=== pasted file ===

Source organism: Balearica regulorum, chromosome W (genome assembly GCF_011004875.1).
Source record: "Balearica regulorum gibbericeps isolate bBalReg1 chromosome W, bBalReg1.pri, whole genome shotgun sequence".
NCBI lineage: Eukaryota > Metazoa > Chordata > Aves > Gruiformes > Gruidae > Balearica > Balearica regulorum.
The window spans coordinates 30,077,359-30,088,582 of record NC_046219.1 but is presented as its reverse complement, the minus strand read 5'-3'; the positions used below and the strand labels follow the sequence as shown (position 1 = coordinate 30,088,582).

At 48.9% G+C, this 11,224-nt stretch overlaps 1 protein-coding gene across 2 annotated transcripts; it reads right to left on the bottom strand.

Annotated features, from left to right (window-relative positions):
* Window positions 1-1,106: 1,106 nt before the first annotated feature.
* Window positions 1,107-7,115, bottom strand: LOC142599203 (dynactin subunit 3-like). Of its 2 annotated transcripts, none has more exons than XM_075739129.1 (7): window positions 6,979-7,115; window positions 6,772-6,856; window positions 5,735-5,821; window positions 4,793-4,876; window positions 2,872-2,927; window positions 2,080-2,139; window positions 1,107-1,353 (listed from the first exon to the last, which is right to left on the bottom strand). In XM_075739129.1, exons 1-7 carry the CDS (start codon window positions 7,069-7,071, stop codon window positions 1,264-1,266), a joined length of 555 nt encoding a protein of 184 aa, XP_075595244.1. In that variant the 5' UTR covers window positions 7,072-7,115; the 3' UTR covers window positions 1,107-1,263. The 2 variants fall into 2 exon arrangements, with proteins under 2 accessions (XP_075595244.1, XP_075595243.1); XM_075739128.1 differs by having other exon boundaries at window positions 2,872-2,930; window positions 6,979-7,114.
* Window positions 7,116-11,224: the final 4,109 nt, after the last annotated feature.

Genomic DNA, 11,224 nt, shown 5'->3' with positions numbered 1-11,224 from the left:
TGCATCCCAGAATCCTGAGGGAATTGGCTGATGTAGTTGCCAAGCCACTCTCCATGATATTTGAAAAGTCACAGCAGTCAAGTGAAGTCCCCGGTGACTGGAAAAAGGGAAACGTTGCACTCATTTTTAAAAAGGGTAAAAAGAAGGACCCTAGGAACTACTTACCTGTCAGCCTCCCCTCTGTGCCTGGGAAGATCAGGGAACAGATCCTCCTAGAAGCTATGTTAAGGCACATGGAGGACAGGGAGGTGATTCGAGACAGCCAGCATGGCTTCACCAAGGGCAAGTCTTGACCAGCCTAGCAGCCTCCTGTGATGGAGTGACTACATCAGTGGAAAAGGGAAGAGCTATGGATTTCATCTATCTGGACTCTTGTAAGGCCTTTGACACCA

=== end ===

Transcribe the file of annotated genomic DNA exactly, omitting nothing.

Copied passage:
Source organism: Balearica regulorum, chromosome W (genome assembly GCF_011004875.1).
Source record: "Balearica regulorum gibbericeps isolate bBalReg1 chromosome W, bBalReg1.pri, whole genome shotgun sequence".
NCBI lineage: Eukaryota > Metazoa > Chordata > Aves > Gruiformes > Gruidae > Balearica > Balearica regulorum.
The window spans coordinates 30,077,359-30,088,582 of record NC_046219.1 but is presented as its reverse complement, the minus strand read 5'-3'; the positions used below and the strand labels follow the sequence as shown (position 1 = coordinate 30,088,582).

At 48.9% G+C, this 11,224-nt stretch overlaps 1 protein-coding gene across 2 annotated transcripts; it reads right to left on the bottom strand.

Annotated features, from left to right (window-relative positions):
* Window positions 1-1,106: 1,106 nt before the first annotated feature.
* Window positions 1,107-7,115, bottom strand: LOC142599203 (dynactin subunit 3-like). Of its 2 annotated transcripts, none has more exons than XM_075739129.1 (7): window positions 6,979-7,115; window positions 6,772-6,856; window positions 5,735-5,821; window positions 4,793-4,876; window positions 2,872-2,927; window positions 2,080-2,139; window positions 1,107-1,353 (listed from the first exon to the last, which is right to left on the bottom strand). In XM_075739129.1, exons 1-7 carry the CDS (start codon window positions 7,069-7,071, stop codon window positions 1,264-1,266), a joined length of 555 nt encoding a protein of 184 aa, XP_075595244.1. In that variant the 5' UTR covers window positions 7,072-7,115; the 3' UTR covers window positions 1,107-1,263. The 2 variants fall into 2 exon arrangements, with proteins under 2 accessions (XP_075595244.1, XP_075595243.1); XM_075739128.1 differs by having other exon boundaries at window positions 2,872-2,930; window positions 6,979-7,114.
* Window positions 7,116-11,224: the final 4,109 nt, after the last annotated feature.

Genomic DNA, 11,224 nt, shown 5'->3' with positions numbered 1-11,224 from the left:
TGCATCCCAGAATCCTGAGGGAATTGGCTGATGTAGTTGCCAAGCCACTCTCCATGATATTTGAAAAGTCACAGCAGTCAAGTGAAGTCCCCGGTGACTGGAAAAAGGGAAACGTTGCACTCATTTTTAAAAAGGGTAAAAAGAAGGACCCTAGGAACTACTTACCTGTCAGCCTCCCCTCTGTGCCTGGGAAGATCAGGGAACAGATCCTCCTAGAAGCTATGTTAAGGCACATGGAGGACAGGGAGGTGATTCGAGACAGCCAGCATGGCTTCACCAAGGGCAAGTCTTGACCAGCCTAGCAGCCTCCTGTGATGGAGTGACTACATCAGTGGAAAAGGGAAGAGCTATGGATTTCATCTATCTGGACTCTTGTAAGGCCTTTGACACCA